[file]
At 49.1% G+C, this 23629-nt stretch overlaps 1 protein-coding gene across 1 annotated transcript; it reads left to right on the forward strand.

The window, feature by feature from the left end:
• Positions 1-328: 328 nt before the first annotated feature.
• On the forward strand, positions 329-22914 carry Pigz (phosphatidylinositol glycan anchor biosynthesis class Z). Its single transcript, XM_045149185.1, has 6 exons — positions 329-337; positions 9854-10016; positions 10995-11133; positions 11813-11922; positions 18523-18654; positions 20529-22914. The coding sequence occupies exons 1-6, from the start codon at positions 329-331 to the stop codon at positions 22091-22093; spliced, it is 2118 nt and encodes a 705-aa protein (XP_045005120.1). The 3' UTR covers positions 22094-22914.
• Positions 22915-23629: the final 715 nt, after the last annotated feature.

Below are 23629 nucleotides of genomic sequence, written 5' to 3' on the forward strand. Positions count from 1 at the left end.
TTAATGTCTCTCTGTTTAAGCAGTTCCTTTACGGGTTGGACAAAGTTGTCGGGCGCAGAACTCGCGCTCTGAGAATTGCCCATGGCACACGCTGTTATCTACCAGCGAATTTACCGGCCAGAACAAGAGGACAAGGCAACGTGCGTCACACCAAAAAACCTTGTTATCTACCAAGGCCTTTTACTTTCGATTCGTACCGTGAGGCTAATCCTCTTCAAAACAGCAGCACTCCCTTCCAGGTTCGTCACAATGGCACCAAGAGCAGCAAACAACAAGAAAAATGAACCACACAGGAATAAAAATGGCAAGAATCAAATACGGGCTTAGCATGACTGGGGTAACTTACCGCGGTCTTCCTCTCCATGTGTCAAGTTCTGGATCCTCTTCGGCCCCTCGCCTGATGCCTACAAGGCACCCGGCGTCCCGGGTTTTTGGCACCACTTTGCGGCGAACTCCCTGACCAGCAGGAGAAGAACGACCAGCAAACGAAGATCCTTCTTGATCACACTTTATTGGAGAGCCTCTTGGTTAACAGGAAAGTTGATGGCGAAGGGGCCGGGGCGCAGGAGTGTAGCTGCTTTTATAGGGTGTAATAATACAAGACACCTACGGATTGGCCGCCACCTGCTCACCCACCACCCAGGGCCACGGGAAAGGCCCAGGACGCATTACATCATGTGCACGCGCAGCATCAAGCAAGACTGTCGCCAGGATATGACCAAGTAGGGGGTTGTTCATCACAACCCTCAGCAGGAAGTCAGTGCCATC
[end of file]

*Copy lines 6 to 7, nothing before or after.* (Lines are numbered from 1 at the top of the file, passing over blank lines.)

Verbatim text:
Below are 23629 nucleotides of genomic sequence, written 5' to 3' on the forward strand. Positions count from 1 at the left end.
TTAATGTCTCTCTGTTTAAGCAGTTCCTTTACGGGTTGGACAAAGTTGTCGGGCGCAGAACTCGCGCTCTGAGAATTGCCCATGGCACACGCTGTTATCTACCAGCGAATTTACCGGCCAGAACAAGAGGACAAGGCAACGTGCGTCACACCAAAAAACCTTGTTATCTACCAAGGCCTTTTACTTTCGATTCGTACCGTGAGGCTAATCCTCTTCAAAACAGCAGCACTCCCTTCCAGGTTCGTCACAATGGCACCAAGAGCAGCAAACAACAAGAAAAATGAACCACACAGGAATAAAAATGGCAAGAATCAAATACGGGCTTAGCATGACTGGGGTAACTTACCGCGGTCTTCCTCTCCATGTGTCAAGTTCTGGATCCTCTTCGGCCCCTCGCCTGATGCCTACAAGGCACCCGGCGTCCCGGGTTTTTGGCACCACTTTGCGGCGAACTCCCTGACCAGCAGGAGAAGAACGACCAGCAAACGAAGATCCTTCTTGATCACACTTTATTGGAGAGCCTCTTGGTTAACAGGAAAGTTGATGGCGAAGGGGCCGGGGCGCAGGAGTGTAGCTGCTTTTATAGGGTGTAATAATACAAGACACCTACGGATTGGCCGCCACCTGCTCACCCACCACCCAGGGCCACGGGAAAGGCCCAGGACGCATTACATCATGTGCACGCGCAGCATCAAGCAAGACTGTCGCCAGGATATGACCAAGTAGGGGGTTGTTCATCACAACCCTCAGCAGGAAGTCAGTGCCATC